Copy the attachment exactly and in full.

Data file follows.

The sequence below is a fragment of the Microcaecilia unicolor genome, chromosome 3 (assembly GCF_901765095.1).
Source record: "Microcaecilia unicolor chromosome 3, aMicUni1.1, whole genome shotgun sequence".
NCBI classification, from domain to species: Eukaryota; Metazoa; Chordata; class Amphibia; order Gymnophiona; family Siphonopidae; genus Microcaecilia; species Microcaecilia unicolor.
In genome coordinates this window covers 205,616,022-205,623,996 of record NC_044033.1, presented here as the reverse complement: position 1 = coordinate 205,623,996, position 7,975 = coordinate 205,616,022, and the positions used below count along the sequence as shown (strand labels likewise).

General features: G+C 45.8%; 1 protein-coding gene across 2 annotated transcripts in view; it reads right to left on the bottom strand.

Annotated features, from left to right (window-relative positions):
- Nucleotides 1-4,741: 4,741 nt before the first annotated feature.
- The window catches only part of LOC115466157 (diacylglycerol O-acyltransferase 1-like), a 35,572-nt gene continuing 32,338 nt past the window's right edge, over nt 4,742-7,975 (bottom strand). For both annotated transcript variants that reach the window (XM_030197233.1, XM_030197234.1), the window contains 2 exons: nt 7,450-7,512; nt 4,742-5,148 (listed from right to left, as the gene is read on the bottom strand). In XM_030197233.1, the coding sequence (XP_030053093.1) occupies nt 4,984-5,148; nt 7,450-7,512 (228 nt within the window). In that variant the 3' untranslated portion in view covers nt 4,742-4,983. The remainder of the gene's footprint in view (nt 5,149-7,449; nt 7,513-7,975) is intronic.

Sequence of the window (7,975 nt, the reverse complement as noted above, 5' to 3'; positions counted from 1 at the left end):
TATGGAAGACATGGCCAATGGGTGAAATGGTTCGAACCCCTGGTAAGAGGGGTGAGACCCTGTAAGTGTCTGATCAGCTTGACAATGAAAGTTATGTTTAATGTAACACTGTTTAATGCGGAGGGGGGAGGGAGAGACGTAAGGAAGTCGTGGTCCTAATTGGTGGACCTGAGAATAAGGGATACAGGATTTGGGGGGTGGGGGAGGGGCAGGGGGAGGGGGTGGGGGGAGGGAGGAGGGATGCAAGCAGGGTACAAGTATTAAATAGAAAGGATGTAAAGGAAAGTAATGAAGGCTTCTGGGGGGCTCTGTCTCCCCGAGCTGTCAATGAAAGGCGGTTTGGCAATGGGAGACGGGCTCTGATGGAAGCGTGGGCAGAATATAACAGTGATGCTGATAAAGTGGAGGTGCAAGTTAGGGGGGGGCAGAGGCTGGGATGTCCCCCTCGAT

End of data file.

The sequence below is a fragment of the Microcaecilia unicolor genome, chromosome 3 (assembly GCF_901765095.1).
Source record: "Microcaecilia unicolor chromosome 3, aMicUni1.1, whole genome shotgun sequence".
NCBI classification, from domain to species: Eukaryota; Metazoa; Chordata; class Amphibia; order Gymnophiona; family Siphonopidae; genus Microcaecilia; species Microcaecilia unicolor.
In genome coordinates this window covers 205,616,022-205,623,996 of record NC_044033.1, presented here as the reverse complement: position 1 = coordinate 205,623,996, position 7,975 = coordinate 205,616,022, and the positions used below count along the sequence as shown (strand labels likewise).

General features: G+C 45.8%; 1 protein-coding gene across 2 annotated transcripts in view; it reads right to left on the bottom strand.

Annotated features, from left to right (window-relative positions):
- Nucleotides 1-4,741: 4,741 nt before the first annotated feature.
- The window catches only part of LOC115466157 (diacylglycerol O-acyltransferase 1-like), a 35,572-nt gene continuing 32,338 nt past the window's right edge, over nt 4,742-7,975 (bottom strand). For both annotated transcript variants that reach the window (XM_030197233.1, XM_030197234.1), the window contains 2 exons: nt 7,450-7,512; nt 4,742-5,148 (listed from right to left, as the gene is read on the bottom strand). In XM_030197233.1, the coding sequence (XP_030053093.1) occupies nt 4,984-5,148; nt 7,450-7,512 (228 nt within the window). In that variant the 3' untranslated portion in view covers nt 4,742-4,983. The remainder of the gene's footprint in view (nt 5,149-7,449; nt 7,513-7,975) is intronic.

Sequence of the window (7,975 nt, the reverse complement as noted above, 5' to 3'; positions counted from 1 at the left end):
TATGGAAGACATGGCCAATGGGTGAAATGGTTCGAACCCCTGGTAAGAGGGGTGAGACCCTGTAAGTGTCTGATCAGCTTGACAATGAAAGTTATGTTTAATGTAACACTGTTTAATGCGGAGGGGGGAGGGAGAGACGTAAGGAAGTCGTGGTCCTAATTGGTGGACCTGAGAATAAGGGATACAGGATTTGGGGGGTGGGGGAGGGGCAGGGGGAGGGGGTGGGGGGAGGGAGGAGGGATGCAAGCAGGGTACAAGTATTAAATAGAAAGGATGTAAAGGAAAGTAATGAAGGCTTCTGGGGGGCTCTGTCTCCCCGAGCTGTCAATGAAAGGCGGTTTGGCAATGGGAGACGGGCTCTGATGGAAGCGTGGGCAGAATATAACAGTGATGCTGATAAAGTGGAGGTGCAAGTTAGGGGGGGGCAGAGGCTGGGATGTCCCCCTCGAT